This Long Beach Developer Is Focusing on Creating Homes for Multi-Generational Families (Including Affordable 5-Room Units)

Interested in the affordable housing conversation? We will be inviting affordable housing experts from around the nation for a free, public talk that will examine the complexity of the issue as well as the crisis in housing that currently faces California. For more information, click here.


Renderings courtesy of Urban Pacific. Above: a five-bedroom unit UTH began construction on this month on Golden Ave. in DTLB.

Scott Choppin is frustrated with housing—and it has been the focus of his career for decades—but what he is frustrated most about is what he calls “the missing middle”: units with four or five bedrooms that cater to multiple-generational families with multiple incomes.

For Choppin, founder and CEO of Urban Pacific Group of Cos., it’s not sexy nor is it glamorous—but it’s creative.

“We’re at the point in the crisis where we need to be inventive,” Choppin said. “There’s never enough money to meet the supply for affordable housing—I’ve been doing it for years. We need to do things that aren’t being done.”

And that’s why Choppin is skipping past state-funded subsidized housing and luxury high rises to find small lots that can accommodate his privately financed endeavor: a mix of market-rate and affordable, large units that hold multi-generational families that are made on smaller plots of land that are either in a neighborhood not fit for larger projects or in desperate need to denser homes while all being near transit to accommodate the needs of those that don’t drive in the household. (Hey there, Grandma and teenagers.)

In other words, the housing that is being pushed out on one side by purely subsidized housing—too competitive for struggling multi-generational households—and luxury housing on the other—flat-out too expensive—is the housing Choppin wants to create for both those that can afford it and, more importantly, those that can’t.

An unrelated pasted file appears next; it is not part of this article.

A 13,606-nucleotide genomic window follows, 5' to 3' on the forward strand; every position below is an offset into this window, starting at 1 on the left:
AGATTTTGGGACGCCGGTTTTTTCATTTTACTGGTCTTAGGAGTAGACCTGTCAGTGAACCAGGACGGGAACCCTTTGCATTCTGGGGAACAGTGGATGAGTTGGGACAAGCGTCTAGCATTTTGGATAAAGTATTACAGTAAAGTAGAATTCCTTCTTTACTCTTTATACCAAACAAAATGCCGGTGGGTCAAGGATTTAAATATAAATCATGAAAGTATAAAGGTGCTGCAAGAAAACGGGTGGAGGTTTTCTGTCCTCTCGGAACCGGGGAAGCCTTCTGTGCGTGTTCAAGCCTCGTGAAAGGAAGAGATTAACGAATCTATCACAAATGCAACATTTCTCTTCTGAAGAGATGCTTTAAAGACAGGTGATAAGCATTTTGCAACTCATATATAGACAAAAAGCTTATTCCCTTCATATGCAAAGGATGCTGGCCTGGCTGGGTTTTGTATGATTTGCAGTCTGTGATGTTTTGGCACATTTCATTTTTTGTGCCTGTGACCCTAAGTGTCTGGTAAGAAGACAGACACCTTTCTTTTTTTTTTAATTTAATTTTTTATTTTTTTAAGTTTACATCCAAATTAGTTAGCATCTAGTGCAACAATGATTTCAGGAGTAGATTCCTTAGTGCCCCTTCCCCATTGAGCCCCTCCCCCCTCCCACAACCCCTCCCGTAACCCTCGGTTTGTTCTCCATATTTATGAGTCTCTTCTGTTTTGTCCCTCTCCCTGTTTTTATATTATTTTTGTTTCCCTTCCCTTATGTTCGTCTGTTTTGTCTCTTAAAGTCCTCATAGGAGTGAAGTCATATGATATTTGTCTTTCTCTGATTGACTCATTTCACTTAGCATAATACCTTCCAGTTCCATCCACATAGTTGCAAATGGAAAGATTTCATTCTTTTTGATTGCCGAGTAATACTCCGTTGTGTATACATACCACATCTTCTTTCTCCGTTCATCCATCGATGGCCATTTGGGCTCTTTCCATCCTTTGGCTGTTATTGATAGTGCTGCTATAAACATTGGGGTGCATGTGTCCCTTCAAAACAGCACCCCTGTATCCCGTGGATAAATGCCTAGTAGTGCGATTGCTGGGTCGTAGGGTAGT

“I figured there has to be something we could do differently than everyone else,” Choppin said. “So we started looking at smaller infill apartments, in neighborhoods that weren’t highly competitive.”

At 325 Daisy, he’s already completed two five-bedroom units that are already rented out; one affordable, one market-rate. At 1719 Cedar Ave., just south of PCH, he started construction this month on four five-bedroom units. The same goes for 538 Golden Ave., where three five-bedroom units with the layout broken down below and pictured at the top.

It would make sense given, under KB Homes, the man oversaw the acquisition, entitlement, syndication, and development of over 1,900 affordable units across the Southland.

I’ve talked about multi-generational families before and the importance they bring to the housing conversation, particularly in California.

And the tenants Choppin is searching for are just that: homes where multiple generations mingle, co-exist, and do the best they can to make ends comfortably meet. Long before America marveled at mocking the young adults who never moved beyond the nest, the vast majority of the country lived in houses with multiple generations and multiple income earners. That is, until the almighty Nuclear Family, paired with subdivision development that ushered in suburban living, came to rule the day.

“Workforce housing is now becoming one of the fastest growing needs in all major urban, US markets—and we have to address that need,” Choppin said. “You’re looking at a household that has two to four wage earners, three to four kids—who wants to commute from East LA to work at the Port of Long Beach?”

This type of catering that Choppin does… The future of it? Well, he is eying over 500 lots across SoCal to continue his endeavor of filling the missing middle.

Support our journalism.

Hyperlocal news is an essential force in our democracy, but it costs money to keep an organization like this one alive, and we can’t rely on advertiser support alone. That’s why we’re asking readers like you to support our independent, fact-based journalism. We know you like it—that’s why you’re here. Help us keep hyperlocal news alive in Long Beach.

Brian Addison has been a writer, editor, and photographer for more than a decade, covering everything from food and culture to transportation and housing. In 2015, he was named Journalist of the Year by the Los Angeles Press Club and has since garnered 19 nominations and two additional wins for Best Political Commentary for his work at KCET and Best Blog for Longbeachize, a section of the Long Beach Post. In 2019, he was awarded the Food/Culture Critic of the Year across any platform at the National Arts & Entertainment Journalism Awards. Brian currently serves as a columnist and editor for the Long Beach Post.